Guards were also permitted to go home after a shift. Prisoners, on the other hand, wore ill fitting smocks and stocking caps, and were not allowed to leave the basement. At the commencement of the experiment, Prisoners were arrested at home, and taken to the university to be strip searched and imprisoned in small mock cells set up to hold 3 inmates. Prisoners were never identified by name, instead each were given a number which guards would use to address them.
Despite the obvious harshness the prisoners were set up to face, most would think that test subjects would treat the experiment with a degree of optimism, playing out their roles in good humour (despite the strip search) as after all, on the outside, no-one was a prisoner, everyone had the same rights, were of similar social positions (students) and could be expected to be treated with dignity.
Unbelievably it only took two days before things started to get out of hand, with inmates rioting in protest of their treatment from the guards. Things escalated as the guards attacked the prisoners with fire extinguishers, while being monitored by research staff.
By the sixth day, things had escalated to such a degree the experiment had to be terminated. During the experiment, inmates were forced by the guards to sleep naked on concrete, subjected to periods of solitary confinement, and to derogatory, humiliating treatment such as being prevented from using the toilet (a bucket), even being forced to clean it with their bare hands. At any time inmates could have demanded to be released from the experiment but amazingly never did, even when the Guards taunted them with phoney opportunities for parole.
In both experiments, subjects were free to leave a any time, there was no legal reason as to why they couldn't, psychologically however it was a different story. Conclusions have been widely drawn from both experiments, and in the case of Milgram's, the experiment has been repeated many times yielding similar results.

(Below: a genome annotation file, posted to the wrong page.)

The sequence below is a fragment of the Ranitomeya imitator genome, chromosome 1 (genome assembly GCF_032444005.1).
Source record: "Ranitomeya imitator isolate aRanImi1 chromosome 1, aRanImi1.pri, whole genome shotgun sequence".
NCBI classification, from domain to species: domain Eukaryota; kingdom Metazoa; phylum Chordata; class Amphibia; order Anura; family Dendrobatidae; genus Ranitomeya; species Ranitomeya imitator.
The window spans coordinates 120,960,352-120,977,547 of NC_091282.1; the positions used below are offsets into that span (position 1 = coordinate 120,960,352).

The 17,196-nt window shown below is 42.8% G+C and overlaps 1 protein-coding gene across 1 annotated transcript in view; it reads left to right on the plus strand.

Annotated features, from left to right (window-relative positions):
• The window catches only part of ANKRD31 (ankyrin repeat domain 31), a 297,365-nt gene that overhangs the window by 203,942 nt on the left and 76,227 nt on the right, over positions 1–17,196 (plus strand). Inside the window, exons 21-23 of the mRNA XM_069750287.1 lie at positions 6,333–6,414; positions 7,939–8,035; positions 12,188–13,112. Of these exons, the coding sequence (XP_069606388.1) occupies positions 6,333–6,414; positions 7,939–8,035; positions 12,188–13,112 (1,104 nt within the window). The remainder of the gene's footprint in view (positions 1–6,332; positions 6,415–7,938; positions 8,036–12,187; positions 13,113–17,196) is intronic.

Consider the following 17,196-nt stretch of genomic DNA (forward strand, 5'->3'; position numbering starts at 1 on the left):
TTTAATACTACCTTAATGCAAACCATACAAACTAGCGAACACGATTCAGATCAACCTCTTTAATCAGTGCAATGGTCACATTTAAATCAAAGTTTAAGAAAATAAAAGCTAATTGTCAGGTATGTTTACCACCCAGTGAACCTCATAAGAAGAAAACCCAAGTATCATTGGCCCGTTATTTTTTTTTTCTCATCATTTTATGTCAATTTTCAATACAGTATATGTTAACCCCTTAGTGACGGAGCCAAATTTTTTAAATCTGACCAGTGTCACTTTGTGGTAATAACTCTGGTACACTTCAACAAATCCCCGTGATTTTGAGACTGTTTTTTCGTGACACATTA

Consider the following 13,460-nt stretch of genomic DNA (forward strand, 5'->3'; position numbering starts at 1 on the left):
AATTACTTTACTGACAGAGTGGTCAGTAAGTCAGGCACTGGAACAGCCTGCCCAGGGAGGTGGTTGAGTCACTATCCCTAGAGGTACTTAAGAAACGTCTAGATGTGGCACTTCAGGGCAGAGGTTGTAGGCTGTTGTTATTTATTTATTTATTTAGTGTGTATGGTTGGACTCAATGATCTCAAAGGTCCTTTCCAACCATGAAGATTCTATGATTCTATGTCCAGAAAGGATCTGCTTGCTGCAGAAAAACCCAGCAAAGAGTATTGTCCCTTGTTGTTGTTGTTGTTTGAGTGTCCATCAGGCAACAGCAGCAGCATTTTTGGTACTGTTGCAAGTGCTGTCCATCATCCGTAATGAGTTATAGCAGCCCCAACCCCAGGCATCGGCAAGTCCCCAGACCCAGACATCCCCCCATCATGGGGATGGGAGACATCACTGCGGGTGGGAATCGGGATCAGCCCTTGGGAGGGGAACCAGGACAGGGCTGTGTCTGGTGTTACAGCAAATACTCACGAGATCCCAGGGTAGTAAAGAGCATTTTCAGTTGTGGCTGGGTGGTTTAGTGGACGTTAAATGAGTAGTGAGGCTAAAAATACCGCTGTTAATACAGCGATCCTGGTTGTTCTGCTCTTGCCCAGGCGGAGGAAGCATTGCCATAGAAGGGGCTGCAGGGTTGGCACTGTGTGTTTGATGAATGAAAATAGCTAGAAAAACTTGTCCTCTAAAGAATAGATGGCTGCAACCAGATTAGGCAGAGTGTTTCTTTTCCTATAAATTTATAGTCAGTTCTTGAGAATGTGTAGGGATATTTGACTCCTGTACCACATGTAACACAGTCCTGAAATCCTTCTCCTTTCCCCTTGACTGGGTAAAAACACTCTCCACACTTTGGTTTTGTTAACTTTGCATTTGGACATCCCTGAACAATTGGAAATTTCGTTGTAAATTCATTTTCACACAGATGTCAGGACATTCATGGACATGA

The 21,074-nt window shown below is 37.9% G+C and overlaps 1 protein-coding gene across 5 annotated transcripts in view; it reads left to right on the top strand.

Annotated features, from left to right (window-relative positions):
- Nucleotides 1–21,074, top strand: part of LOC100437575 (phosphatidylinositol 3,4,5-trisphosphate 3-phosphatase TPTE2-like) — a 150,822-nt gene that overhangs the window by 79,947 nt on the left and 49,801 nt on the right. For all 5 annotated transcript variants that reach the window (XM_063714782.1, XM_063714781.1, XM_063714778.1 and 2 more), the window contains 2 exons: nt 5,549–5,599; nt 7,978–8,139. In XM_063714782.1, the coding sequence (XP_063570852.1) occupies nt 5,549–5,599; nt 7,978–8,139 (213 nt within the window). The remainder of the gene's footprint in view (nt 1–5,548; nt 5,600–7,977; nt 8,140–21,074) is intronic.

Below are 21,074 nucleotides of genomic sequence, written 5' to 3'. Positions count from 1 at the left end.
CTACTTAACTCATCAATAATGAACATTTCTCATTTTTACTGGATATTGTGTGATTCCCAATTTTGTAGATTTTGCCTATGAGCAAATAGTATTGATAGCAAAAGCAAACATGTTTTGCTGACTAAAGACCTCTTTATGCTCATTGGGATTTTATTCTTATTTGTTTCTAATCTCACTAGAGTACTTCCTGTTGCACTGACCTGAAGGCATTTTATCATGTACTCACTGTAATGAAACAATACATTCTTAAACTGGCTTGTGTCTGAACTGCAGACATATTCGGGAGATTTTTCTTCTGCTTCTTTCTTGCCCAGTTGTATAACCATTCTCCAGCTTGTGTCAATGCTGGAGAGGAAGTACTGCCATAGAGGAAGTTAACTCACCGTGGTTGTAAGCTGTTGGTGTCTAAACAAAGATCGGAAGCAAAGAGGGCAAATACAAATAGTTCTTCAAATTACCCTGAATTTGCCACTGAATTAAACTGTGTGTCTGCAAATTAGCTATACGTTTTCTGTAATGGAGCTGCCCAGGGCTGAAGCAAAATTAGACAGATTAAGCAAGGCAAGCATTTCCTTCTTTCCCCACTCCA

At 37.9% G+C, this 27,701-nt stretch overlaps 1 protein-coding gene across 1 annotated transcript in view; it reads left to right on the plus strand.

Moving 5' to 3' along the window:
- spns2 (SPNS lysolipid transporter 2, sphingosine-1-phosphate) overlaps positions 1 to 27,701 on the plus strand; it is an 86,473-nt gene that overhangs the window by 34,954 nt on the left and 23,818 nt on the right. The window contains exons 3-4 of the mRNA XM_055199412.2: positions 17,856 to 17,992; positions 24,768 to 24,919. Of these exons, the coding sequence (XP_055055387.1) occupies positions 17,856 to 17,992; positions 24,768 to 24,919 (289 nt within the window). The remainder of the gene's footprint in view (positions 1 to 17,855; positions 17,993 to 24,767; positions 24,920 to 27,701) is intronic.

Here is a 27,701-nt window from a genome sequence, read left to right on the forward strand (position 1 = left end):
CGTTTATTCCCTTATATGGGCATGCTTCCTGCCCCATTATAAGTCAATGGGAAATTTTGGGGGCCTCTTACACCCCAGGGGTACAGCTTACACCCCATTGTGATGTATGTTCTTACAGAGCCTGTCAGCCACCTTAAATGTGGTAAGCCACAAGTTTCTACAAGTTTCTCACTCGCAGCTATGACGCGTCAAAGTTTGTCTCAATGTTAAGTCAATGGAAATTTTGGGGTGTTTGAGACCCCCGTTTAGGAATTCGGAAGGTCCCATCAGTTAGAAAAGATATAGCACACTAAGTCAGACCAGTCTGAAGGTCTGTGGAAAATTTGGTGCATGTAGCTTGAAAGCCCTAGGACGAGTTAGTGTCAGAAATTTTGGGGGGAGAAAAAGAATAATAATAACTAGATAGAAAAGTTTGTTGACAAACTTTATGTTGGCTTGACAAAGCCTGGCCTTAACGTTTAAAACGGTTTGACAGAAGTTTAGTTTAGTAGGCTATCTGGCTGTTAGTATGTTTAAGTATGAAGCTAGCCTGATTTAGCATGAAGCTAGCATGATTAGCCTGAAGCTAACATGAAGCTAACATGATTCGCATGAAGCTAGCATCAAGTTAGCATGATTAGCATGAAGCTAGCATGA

Two thirds of people are willing to administer a lethal electric shock to a stranger, sacrificing what most would consider a foundational moral belief (i.e. murder is wrong), if they believe someone in authority over them wishes them to do it.
Concerning the Stanford Prison Experiment, again conclusions have been widely drawn and the experiment's methodology criticised . Even so, the account of what happened in that Stanford University basement highlights to me the depth at which we assume a role given to us, and the extent of suffering we will bear under a perceived authority figure without questioning it.
Living under authority is a fact of life and can be liberating, however when placed in a precarious situation, and something is required from you which you are not comfortable giving, it can never hurt to ask a few questions before acting….. Based on these two experiments, however, statistically speaking most of us never will!
Ben Kitzelman recently spent 4 years travelling between Australia and Zambia, serving for as a missionary, and is now an IT professional in Melbourne.
Ben Kitzelman's previous articles may be viewed at www.pressserviceinternational.org/ben-kitzelmen.html